No more 30 degree plus days please

Monday, August 10, 2009
Issue 788, Page 2
Word count: 540
Published in: Macau Daily Times

By Poyi (Natalie) Leung

Everybody can feel the 30 degree plus temperature during the past few weeks in Macau. With the impact of some tropical storms and typhoons, these days the temperature for sometime even went beyond 34 degree Celsius. Stale air, stuffy weather and hazy sky make this time of the year probably the hardest even for healthy people to endure.

Again the evidence of global warming appears in front of human beings’ eyes, it’s so true that it makes us to feel its existence. It seems that climate change is so close and yet so far. People can simply switch on the air-conditioning and thus stay away from the heat. Because of this “solution” to date the concept of environmental conservation is still not largely prevalent among civilians in a lot of places worldwide. Even though this topic has been widely talked about and discussed, and lists of commitments were made, to what extent a government can truly prioritise environmental issues as if it was dealing with economic growth remains uncertain in my mind.

We cannot adopt the so-called “ostrich policy” to tackle global warming. We know that by hiding in an air-conditioned place doesn’t help at all, not to mention the Earth is facing energy shortages, or even an energy crisis.

It has been more than one month since the Environmental Protection Bureau was founded to replace the Environmental Protection Committee in Macau. To me, I’ve been and am still looking forward to seeing its first project.

The bureau’s director, Cheong Sio Kei, said on June 29 in the inauguration that their primary task was to implement publicity campaigns and education on environmental conservation, in a bid to “further strengthen people’s environmental and law-abiding awareness”.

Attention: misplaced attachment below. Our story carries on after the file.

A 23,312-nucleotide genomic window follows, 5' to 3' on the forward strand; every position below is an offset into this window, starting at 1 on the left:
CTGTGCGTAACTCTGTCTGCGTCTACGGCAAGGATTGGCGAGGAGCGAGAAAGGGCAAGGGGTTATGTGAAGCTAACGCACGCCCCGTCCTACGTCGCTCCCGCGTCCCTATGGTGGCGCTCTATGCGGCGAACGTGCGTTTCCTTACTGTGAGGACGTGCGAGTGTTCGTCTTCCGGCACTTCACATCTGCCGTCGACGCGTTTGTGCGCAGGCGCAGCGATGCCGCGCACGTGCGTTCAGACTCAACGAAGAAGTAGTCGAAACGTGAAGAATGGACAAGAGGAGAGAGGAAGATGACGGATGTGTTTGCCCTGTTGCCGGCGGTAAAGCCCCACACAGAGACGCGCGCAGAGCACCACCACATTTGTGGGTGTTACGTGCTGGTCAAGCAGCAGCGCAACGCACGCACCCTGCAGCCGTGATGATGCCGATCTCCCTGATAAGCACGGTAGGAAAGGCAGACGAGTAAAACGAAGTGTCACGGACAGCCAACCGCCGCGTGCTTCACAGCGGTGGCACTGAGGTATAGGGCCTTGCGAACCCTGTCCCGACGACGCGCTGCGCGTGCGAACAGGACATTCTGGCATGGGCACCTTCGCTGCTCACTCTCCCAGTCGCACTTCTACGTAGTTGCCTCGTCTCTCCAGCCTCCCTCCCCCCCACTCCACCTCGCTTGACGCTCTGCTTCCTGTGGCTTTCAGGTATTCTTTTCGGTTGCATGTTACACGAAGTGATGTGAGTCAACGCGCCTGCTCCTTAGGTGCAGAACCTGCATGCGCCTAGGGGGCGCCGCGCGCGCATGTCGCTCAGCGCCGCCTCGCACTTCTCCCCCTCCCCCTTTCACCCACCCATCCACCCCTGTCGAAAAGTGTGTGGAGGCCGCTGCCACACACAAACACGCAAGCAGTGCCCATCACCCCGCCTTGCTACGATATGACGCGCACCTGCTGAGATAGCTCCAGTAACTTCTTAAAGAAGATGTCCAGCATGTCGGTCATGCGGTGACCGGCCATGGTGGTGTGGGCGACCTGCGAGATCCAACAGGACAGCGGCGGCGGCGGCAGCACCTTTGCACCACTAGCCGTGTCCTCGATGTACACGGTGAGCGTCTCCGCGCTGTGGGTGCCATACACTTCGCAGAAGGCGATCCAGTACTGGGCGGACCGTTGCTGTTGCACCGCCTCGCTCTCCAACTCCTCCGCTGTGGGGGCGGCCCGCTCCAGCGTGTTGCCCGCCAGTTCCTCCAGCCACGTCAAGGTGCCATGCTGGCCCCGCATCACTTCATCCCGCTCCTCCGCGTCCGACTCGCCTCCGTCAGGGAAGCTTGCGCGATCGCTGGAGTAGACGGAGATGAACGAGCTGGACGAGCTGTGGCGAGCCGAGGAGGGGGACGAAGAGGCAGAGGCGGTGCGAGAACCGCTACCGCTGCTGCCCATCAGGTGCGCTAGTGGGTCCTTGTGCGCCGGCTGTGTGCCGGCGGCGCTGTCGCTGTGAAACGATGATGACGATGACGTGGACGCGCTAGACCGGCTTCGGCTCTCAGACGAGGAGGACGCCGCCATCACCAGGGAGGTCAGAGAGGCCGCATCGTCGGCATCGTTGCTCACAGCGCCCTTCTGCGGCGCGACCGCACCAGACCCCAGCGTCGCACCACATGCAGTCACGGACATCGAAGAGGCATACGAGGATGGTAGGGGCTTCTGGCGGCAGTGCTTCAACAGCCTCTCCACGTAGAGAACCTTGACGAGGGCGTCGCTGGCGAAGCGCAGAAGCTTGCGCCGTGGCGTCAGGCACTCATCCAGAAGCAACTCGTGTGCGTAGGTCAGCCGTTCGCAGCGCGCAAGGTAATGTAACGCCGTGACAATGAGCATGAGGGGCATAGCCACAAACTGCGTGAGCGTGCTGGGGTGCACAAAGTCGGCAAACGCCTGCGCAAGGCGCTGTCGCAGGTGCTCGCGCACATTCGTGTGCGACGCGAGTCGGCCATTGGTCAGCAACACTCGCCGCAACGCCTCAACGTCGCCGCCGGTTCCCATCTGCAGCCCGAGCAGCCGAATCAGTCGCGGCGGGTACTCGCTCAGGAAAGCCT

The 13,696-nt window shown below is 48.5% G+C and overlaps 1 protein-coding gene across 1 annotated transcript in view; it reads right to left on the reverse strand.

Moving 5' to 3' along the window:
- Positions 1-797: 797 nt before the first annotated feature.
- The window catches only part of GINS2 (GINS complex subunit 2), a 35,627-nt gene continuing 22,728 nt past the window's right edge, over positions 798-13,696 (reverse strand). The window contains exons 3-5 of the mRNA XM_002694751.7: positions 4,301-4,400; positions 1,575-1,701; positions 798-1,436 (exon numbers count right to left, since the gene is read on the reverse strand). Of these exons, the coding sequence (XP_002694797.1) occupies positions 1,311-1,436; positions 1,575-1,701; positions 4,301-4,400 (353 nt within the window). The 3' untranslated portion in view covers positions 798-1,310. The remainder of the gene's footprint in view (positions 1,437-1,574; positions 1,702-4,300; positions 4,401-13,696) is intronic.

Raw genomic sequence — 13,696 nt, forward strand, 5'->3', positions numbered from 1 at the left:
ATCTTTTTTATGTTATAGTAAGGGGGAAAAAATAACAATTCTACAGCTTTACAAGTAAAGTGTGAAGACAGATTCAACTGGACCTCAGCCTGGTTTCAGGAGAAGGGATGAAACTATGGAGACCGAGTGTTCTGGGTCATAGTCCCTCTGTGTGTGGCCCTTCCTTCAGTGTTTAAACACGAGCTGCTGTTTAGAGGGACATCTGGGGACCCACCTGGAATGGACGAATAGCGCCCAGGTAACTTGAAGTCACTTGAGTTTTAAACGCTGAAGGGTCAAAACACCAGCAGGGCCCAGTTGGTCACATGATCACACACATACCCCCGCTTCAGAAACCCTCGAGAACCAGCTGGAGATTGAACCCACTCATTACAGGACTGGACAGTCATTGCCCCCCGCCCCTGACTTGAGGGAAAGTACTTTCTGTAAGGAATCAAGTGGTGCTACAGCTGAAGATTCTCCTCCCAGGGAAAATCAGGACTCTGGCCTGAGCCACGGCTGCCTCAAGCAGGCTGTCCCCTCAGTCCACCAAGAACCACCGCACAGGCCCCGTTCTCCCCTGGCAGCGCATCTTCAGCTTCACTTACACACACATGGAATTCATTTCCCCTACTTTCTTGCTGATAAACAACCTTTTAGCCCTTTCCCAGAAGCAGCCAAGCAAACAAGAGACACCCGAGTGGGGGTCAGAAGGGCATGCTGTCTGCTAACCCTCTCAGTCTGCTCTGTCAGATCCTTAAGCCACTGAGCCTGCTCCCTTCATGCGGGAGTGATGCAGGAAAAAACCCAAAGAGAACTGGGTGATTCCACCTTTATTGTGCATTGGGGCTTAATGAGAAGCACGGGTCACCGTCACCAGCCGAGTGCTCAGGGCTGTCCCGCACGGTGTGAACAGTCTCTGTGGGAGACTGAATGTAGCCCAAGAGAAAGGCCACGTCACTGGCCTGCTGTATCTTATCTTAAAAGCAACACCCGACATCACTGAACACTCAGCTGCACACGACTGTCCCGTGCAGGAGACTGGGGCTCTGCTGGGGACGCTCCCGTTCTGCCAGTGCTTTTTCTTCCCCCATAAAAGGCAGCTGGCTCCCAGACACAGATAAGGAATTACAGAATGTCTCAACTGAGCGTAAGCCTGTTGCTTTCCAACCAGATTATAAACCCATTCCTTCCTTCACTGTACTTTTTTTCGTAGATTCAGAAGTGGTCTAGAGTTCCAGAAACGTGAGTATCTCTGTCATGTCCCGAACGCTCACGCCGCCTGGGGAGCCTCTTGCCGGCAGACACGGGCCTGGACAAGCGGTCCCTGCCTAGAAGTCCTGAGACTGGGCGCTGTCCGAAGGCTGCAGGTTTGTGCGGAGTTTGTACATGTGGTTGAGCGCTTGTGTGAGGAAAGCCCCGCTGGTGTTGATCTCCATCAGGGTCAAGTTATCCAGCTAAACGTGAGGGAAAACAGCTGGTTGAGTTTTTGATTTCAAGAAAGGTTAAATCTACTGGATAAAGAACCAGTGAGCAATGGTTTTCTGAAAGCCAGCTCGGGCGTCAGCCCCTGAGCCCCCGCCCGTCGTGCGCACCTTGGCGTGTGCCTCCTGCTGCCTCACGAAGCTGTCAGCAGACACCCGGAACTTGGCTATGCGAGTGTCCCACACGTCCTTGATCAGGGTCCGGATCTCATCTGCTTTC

The direction is quite right. Humans should not forget that every one of them has the responsibility to protect the environment, the planet where they live on.

If people say Las Vegas is a Sin City, shall Macau be deemed the same?

But here I’m not referring to adult entertainment, prostitution, triad activities or drug trafficking, I perceive such “sin” as the excessive and unnecessary amount of energy all those 32 licensed casinos are consuming all year round.

From the neon lighting to the “always very cool” indoor temperature, the annual electricity usage must be massive and an upsetting fact to environmental activists in particular.

Yet, I’ve to confess that I don’t live a very green life. From time to time I will ask myself how many Styrofoam (or polystyrene) takeaway containers I had wasted in the past two years working at night in the office five times a week. I know that I can prepare my own dinner as a way to reduce such kind of waste, but at the same time I was wondering whether the Macau government could introduce the use of recyclable (and sometime also microwavable) plastic containers and ban those that are made from non-biodegradable polystyrene foam, just like many other advanced countries such as Australia.

If a nation as big as Australia is able to make its citizens and restaurants turn to more environmental friendly takeaway containers even at a slightly higher cost, I believe Macau can follow suit and be part of the contributing force to a healthier planet.

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